By Allan Fromen, PhD
“Donald Trump will just choke” Bill Kristol
“Republicans are not going to win this next election” Karl Rove
“I don’t know any consultant who privately believes that Donald Trump’s going to win” David Axelrod
It is now obvious to everyone that the so-called experts – the talking heads who are paid to share their opinions – all got it terribly wrong. The pundits were stunned when Trump won the election.
But I knew it would happen. In fact, I predicted a Trump presidency, and out-forecasted all the experts.
Don’t believe it? Allow me to demonstrate.
A year ago, I wrote The Psychology of Donald: What Marketers Can Learn From The Trump Campaign, which pointed out how Trump was successfully using “base level passions” in his campaign. The article ended with a reminder that “emotion outmaneuvers logic every time.”
This was very early in the process, when there were still over a dozen candidates for the Republican nomination. So I didn’t make a call outright, but I recognized Trump’s potential appeal early on.
Then, once Trump won the Republican nomination, I tweeted the following:
Superforecasting is a book that explains, among other things, just how awful experts are in predicting anything, even in their area of expertise. In this tweet, I am clearly skeptical of the pundits, and their forecast that Trump can’t win.
A week later, I tweeted:
This tweet suggests that the polls were artificially low for Trump due to social desirability, which is the well-known response bias where people will report inaccurately on sensitive topics in order to present themselves in the best possible light.
Then on September 26th, I posted Why Is This Election Even Close? Blame Stereotypes and System 1. The article posited that stereotypes, positive ones for Trump and negative ones for Clinton, were behind the election being as close it was, despite other signs that would seemingly indicate a clear Clinton path to victory.
Finally, on November 3rd, just a few days before the election, I tweeted this:
A Black Swan, popularized by Nassim Nicholas Taleb, is an unforeseen event. Essentially it is an occurrence that deviates beyond what is expected, and is extremely difficult to predict. The clear message in this tweet is, if the Cubs can win, so can Trump.
This last tweet, viewed collectively with the other tweets and posts, convincingly and irrefutably demonstrate how I predicted a Trump victory.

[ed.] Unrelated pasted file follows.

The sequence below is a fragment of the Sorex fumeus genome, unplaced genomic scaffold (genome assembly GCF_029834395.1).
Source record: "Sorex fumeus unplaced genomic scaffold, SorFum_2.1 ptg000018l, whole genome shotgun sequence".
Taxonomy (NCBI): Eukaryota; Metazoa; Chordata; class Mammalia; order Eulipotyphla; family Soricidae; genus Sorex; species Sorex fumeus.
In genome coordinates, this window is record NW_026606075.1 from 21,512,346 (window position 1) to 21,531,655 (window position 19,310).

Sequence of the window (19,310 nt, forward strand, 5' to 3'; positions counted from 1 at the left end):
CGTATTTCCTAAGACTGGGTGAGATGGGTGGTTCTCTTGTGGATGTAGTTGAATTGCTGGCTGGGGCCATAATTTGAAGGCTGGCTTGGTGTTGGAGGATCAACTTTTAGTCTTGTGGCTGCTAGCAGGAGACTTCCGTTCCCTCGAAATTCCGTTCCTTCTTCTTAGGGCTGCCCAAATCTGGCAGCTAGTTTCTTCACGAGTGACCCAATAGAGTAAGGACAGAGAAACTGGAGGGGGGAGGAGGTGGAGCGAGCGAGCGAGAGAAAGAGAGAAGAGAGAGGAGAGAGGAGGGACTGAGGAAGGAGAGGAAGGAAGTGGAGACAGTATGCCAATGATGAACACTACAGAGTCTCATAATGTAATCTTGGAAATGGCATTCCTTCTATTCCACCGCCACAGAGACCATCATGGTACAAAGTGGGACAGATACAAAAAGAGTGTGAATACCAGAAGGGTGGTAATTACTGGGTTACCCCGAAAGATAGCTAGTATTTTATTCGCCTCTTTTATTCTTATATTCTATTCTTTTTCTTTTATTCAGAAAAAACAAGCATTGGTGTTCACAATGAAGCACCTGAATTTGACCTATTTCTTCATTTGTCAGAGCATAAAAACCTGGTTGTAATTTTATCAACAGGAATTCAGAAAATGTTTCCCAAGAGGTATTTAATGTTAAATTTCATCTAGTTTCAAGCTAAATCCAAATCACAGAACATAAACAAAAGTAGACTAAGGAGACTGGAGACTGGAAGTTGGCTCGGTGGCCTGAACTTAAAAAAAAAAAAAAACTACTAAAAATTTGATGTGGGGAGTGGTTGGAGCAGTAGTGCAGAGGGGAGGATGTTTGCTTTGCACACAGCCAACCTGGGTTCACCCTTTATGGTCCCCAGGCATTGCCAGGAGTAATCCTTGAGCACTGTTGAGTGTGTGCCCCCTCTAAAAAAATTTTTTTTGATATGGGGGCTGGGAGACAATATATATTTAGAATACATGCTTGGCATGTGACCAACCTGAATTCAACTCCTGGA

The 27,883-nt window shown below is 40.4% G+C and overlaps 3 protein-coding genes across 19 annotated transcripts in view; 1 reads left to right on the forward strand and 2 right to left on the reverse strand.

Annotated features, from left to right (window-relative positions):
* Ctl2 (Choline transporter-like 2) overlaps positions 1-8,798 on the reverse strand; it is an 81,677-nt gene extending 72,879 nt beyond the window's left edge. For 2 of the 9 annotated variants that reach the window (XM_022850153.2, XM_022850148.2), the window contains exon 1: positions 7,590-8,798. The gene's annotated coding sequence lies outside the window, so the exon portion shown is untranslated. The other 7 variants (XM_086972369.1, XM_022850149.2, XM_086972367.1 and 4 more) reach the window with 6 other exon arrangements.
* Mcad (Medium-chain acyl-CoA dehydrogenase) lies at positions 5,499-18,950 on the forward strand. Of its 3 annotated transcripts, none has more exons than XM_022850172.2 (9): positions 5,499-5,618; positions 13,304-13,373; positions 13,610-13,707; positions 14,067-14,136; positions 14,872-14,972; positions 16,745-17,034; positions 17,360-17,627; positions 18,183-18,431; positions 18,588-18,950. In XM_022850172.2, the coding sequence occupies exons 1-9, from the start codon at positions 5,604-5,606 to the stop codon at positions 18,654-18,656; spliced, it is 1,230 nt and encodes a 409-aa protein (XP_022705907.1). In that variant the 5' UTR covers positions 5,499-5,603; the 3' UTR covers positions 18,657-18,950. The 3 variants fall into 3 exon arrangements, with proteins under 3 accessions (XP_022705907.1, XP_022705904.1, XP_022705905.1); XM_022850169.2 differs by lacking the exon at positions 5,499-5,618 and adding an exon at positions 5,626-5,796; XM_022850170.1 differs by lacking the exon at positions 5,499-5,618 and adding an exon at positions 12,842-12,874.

Except that I didn’t.
The above is an example of hindsight bias. This classic cognitive bias is a staple of behavioral economics and speaks to the tendency, after an event has occurred, to overestimate our own ability in having predicted an outcome. The “knew-it-all-along” effect, as it is also known, allows us to believe that we predicted something correctly, when in fact we did not.
Hindsight bias happens all the time, especially for those of us who watch sports (“I knew they should have kicked a field goal” after a failed fourth and 1 attempt, for example). But in the world of market research, hindsight bias can impact us directly.
Have you ever presented the results of a market research study, only to hear the client say something along the lines of “we already knew that” or “this confirms what we already suspected.” The client believes they knew it all along. But did they really? Most likely, they did not, and are instead suffering from hindsight bias.
One way to combat this, is to have clients state their hypotheses before the commencement of a research project. This is a useful exercise for all involved. By codifying hypotheses up front, it helps to frame the research, get everyone on the same page, and most importantly, defend the research from hindsight bias once delivered.
Hindsight bias makes us feel good, because it creates a sense of accomplishment and competence that we predicted something others did not. However, as Daniel Kahneman notes “Hindsight bias has pernicious effects on the evaluations of decision makers.” Let’s strive to constantly be vigilant, in our professional and personal lives, and not fall prey to the alluring charms of hindsight bias.